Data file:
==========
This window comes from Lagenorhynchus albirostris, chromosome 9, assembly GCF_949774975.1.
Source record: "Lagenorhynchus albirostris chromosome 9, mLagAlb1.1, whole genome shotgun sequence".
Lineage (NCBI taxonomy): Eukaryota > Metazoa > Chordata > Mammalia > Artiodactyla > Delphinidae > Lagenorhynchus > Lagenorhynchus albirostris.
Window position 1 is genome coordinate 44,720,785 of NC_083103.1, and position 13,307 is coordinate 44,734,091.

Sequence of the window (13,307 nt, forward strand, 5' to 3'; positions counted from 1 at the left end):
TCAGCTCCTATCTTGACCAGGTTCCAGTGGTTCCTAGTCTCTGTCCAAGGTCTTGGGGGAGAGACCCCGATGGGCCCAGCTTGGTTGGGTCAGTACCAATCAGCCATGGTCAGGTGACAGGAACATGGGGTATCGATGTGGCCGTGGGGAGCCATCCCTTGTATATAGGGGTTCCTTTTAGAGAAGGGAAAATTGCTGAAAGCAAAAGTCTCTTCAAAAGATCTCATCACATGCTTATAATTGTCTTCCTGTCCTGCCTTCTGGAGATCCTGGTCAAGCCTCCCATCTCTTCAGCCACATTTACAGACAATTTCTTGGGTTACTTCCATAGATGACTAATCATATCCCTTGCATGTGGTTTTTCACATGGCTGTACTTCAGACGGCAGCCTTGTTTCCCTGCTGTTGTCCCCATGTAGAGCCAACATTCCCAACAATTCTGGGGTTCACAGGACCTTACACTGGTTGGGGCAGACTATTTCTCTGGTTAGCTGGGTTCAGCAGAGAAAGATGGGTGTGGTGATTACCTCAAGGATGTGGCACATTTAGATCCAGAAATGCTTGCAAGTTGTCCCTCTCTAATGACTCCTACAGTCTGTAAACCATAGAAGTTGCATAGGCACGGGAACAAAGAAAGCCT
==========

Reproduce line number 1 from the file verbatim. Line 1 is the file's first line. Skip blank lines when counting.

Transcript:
This window comes from Lagenorhynchus albirostris, chromosome 9, assembly GCF_949774975.1.